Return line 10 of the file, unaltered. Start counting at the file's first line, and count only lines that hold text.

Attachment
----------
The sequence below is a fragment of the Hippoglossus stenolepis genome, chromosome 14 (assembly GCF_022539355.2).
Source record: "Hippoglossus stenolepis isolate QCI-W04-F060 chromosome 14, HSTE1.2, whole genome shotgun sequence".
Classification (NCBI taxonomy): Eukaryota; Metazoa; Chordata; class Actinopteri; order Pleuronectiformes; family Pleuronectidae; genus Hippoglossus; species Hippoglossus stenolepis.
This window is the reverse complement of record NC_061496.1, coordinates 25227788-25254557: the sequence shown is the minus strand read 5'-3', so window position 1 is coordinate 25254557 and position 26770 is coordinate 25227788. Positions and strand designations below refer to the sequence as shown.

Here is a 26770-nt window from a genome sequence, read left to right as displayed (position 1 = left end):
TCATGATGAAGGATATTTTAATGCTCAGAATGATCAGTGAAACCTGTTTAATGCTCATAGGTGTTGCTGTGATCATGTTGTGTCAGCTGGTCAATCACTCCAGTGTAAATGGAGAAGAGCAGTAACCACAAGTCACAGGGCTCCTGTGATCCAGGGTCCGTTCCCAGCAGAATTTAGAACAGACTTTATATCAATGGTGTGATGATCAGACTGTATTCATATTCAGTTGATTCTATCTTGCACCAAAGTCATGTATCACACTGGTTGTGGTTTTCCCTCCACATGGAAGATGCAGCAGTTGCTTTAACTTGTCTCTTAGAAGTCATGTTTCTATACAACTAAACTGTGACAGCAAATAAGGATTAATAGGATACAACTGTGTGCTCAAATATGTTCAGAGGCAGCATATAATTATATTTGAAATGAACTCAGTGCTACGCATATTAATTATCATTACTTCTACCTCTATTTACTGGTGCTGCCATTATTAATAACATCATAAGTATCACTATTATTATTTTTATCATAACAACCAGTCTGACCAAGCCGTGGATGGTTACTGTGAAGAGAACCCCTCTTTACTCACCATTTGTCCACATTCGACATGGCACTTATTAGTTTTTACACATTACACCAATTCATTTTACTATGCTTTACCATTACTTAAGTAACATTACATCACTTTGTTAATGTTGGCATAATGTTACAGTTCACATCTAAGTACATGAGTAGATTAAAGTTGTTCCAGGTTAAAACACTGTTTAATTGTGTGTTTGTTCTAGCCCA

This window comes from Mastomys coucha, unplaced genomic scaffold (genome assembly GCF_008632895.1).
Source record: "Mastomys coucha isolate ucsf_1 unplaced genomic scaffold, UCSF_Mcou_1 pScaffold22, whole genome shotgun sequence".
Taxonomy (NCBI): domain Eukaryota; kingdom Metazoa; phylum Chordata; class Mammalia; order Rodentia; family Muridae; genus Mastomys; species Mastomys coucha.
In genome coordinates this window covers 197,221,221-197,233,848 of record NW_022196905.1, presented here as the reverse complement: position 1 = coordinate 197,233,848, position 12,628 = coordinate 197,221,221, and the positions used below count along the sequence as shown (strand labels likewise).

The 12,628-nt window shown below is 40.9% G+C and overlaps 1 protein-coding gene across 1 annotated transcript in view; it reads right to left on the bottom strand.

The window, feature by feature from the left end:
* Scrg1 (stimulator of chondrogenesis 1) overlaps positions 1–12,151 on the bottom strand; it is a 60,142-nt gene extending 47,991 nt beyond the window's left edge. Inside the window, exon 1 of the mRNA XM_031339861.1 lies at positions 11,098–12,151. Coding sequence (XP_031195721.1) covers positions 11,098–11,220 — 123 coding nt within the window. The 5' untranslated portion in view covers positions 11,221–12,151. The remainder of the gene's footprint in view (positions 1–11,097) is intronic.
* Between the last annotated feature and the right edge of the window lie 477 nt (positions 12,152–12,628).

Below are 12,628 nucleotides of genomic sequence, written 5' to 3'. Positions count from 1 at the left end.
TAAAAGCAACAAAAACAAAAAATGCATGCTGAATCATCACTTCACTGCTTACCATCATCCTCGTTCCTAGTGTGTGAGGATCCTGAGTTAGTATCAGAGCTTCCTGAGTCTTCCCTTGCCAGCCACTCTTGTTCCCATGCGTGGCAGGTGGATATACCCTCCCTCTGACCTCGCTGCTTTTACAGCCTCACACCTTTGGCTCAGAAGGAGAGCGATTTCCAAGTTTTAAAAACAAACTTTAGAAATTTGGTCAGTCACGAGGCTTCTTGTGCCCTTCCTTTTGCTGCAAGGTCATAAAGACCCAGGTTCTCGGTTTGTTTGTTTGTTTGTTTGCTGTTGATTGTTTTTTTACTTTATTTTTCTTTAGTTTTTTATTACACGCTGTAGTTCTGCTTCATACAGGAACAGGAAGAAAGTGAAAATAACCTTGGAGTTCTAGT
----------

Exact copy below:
In genome coordinates this window covers 197,221,221-197,233,848 of record NW_022196905.1, presented here as the reverse complement: position 1 = coordinate 197,233,848, position 12,628 = coordinate 197,221,221, and the positions used below count along the sequence as shown (strand labels likewise).